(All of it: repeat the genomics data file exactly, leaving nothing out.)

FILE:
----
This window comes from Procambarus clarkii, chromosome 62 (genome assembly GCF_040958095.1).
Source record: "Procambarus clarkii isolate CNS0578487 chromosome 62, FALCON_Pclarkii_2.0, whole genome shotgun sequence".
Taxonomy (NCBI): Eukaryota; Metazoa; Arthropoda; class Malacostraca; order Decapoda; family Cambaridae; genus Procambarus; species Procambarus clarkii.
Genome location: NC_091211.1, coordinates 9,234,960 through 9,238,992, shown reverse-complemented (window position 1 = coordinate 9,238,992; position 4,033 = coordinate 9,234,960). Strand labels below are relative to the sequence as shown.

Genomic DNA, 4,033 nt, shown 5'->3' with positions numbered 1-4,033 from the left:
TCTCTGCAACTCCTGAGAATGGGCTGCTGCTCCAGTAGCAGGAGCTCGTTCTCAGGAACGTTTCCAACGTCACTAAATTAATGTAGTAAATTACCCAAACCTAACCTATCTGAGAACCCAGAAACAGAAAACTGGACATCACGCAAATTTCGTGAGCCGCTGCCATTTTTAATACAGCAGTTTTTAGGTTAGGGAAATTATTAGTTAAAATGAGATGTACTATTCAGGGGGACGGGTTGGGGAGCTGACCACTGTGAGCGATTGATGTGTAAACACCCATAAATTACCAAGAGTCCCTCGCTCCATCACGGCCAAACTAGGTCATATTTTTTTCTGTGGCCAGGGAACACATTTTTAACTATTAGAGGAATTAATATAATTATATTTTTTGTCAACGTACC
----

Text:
This window comes from Procambarus clarkii, chromosome 62 (genome assembly GCF_040958095.1).
Source record: "Procambarus clarkii isolate CNS0578487 chromosome 62, FALCON_Pclarkii_2.0, whole genome shotgun sequence".
Taxonomy (NCBI): Eukaryota; Metazoa; Arthropoda; class Malacostraca; order Decapoda; family Cambaridae; genus Procambarus; species Procambarus clarkii.
Genome location: NC_091211.1, coordinates 9,234,960 through 9,238,992, shown reverse-complemented (window position 1 = coordinate 9,238,992; position 4,033 = coordinate 9,234,960). Strand labels below are relative to the sequence as shown.

Genomic DNA, 4,033 nt, shown 5'->3' with positions numbered 1-4,033 from the left:
TCTCTGCAACTCCTGAGAATGGGCTGCTGCTCCAGTAGCAGGAGCTCGTTCTCAGGAACGTTTCCAACGTCACTAAATTAATGTAGTAAATTACCCAAACCTAACCTATCTGAGAACCCAGAAACAGAAAACTGGACATCACGCAAATTTCGTGAGCCGCTGCCATTTTTAATACAGCAGTTTTTAGGTTAGGGAAATTATTAGTTAAAATGAGATGTACTATTCAGGGGGACGGGTTGGGGAGCTGACCACTGTGAGCGATTGATGTGTAAACACCCATAAATTACCAAGAGTCCCTCGCTCCATCACGGCCAAACTAGGTCATATTTTTTTCTGTGGCCAGGGAACACATTTTTAACTATTAGAGGAATTAATATAATTATATTTTTTGTCAACGTACC